A city of Miami proposal to force developers to pay for public art at their residential projects continues to meet stiff resistance.
During its regular meeting Wednesday evening, Miami’s planning and zoning appeals board delayed a vote on the legislation, citing a need for city staff to meet with the Builders Association of Florida to iron out details of revisions to the proposed art in public places program.
“When you have an industry that is going to bear the brunt of this I think it is good practice to vet that with them,” said board member Maria Lievano-Cruz. “I don’t think that was done. This is going to have an impact on developers and residents because the cost is going to be passed on to the rental or condo sales price.”
Truly Burton, the builders association government affairs director and executive vice president, said she received a draft of the new legislation the day before the appeals board hearing.
“I would like the opportunity to present it to my members, especially ones who would have to pay the fee,” she said. “I think one productive meeting with staff would be important before this board took its next step.”
In January, the Miami City Commission instructed staff to continue working with representatives of the building industry on how much developers will have to pay for installing art in their projects or contributing to an art in public places fund. The city’s program has been dormant for many years while other municipalities such as Doral, Miami Beach and Coral Gables have aggressively pushed developers to either include public art on their properties or contribute funds for art on government sites and public right of ways.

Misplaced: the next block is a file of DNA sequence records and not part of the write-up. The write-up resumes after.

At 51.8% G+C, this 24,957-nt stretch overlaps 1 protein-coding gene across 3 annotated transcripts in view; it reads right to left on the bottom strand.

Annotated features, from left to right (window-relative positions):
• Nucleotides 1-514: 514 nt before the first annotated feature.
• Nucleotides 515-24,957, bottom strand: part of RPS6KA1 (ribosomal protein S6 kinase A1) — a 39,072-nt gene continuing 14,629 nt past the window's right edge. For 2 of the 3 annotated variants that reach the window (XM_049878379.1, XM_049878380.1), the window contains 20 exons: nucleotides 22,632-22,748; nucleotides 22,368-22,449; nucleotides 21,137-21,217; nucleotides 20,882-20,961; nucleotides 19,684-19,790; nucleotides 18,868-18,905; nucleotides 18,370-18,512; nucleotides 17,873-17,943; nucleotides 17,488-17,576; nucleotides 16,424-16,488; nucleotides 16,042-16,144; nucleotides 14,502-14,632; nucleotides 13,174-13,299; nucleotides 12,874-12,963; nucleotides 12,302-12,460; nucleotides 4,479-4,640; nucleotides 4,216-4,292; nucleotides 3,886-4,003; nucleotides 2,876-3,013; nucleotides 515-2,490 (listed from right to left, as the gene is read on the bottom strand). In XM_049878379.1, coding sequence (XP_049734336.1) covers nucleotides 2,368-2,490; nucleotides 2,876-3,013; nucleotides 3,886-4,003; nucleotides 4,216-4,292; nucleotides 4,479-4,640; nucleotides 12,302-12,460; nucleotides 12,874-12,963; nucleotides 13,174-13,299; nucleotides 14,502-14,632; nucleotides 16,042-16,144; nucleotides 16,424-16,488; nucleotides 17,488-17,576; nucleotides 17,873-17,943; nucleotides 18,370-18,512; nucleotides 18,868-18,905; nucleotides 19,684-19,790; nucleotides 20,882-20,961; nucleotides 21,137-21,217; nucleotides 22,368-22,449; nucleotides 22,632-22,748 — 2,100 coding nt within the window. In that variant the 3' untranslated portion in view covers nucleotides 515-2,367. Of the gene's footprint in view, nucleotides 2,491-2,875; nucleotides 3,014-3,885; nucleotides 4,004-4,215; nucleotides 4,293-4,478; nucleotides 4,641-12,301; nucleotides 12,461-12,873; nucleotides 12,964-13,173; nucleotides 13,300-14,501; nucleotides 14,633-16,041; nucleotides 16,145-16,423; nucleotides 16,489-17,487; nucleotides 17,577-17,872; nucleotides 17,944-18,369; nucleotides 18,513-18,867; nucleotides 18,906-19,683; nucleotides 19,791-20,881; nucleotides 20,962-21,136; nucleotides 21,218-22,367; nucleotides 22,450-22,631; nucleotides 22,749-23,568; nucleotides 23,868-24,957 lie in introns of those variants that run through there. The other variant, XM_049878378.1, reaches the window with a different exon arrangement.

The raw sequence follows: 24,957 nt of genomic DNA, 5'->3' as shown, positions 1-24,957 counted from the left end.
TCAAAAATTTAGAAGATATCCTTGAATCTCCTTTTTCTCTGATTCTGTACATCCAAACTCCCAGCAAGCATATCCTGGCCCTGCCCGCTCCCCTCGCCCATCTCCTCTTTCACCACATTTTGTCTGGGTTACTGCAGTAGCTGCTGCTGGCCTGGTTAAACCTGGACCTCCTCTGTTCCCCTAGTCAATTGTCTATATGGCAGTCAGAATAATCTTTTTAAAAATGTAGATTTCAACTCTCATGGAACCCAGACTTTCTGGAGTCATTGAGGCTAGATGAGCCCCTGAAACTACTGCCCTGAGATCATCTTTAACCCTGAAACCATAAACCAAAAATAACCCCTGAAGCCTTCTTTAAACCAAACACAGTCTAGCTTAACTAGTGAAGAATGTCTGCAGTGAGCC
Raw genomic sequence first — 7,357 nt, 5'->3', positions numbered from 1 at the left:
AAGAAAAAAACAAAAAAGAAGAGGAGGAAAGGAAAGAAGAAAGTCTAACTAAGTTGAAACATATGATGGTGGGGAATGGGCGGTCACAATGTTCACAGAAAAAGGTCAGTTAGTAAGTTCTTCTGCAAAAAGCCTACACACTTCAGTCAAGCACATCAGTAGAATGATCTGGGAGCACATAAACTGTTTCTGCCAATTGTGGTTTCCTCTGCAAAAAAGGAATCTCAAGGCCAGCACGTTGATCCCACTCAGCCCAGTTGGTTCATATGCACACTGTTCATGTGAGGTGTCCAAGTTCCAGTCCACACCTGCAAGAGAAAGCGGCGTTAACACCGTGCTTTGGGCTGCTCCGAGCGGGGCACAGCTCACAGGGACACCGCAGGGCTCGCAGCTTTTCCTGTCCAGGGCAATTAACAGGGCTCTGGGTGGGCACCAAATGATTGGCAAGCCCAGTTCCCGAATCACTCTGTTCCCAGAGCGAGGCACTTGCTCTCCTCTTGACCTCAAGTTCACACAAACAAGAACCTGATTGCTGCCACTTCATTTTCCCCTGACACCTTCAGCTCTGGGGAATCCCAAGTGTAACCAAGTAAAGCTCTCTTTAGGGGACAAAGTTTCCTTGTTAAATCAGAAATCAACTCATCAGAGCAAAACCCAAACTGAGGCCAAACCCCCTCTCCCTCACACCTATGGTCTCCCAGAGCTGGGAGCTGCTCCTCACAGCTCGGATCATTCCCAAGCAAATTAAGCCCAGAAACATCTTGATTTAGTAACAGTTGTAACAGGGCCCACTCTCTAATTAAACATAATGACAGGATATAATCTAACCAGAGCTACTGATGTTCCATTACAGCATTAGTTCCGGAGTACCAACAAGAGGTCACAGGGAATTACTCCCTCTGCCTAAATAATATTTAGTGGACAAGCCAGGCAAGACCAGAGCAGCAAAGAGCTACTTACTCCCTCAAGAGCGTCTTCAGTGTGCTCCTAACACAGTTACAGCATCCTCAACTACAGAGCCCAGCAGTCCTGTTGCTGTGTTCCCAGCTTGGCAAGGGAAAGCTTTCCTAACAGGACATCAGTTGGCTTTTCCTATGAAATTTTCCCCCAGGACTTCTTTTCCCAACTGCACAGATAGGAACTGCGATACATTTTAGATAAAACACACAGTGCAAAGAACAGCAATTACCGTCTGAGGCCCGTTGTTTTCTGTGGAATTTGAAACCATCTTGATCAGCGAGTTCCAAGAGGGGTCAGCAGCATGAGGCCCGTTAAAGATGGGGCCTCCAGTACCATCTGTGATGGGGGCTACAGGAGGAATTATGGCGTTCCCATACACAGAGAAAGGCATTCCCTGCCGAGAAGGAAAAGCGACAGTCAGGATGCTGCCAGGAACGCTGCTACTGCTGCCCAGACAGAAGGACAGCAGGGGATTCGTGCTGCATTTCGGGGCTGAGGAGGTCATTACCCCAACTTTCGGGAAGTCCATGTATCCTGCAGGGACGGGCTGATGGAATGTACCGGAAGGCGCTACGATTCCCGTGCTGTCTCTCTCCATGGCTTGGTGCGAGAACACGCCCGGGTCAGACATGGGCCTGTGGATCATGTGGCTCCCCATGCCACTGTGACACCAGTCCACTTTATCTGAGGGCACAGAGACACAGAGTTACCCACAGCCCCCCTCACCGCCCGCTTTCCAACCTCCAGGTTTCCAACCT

Originally, staff recommended that projects in Miami with a construction cost of at least $1 million be required to have public art installations or contribute to the pot of money. The value of the art would be equal to 1.25 percent of a project’s construction cost. Under a revised proposal, the city increased the threshold to $3 million, said Miami city planner Efren Nunez.
In addition, the legislation would not apply to Wynwood because the neighborhood’s business improvement district will develop its own program, Nunez added.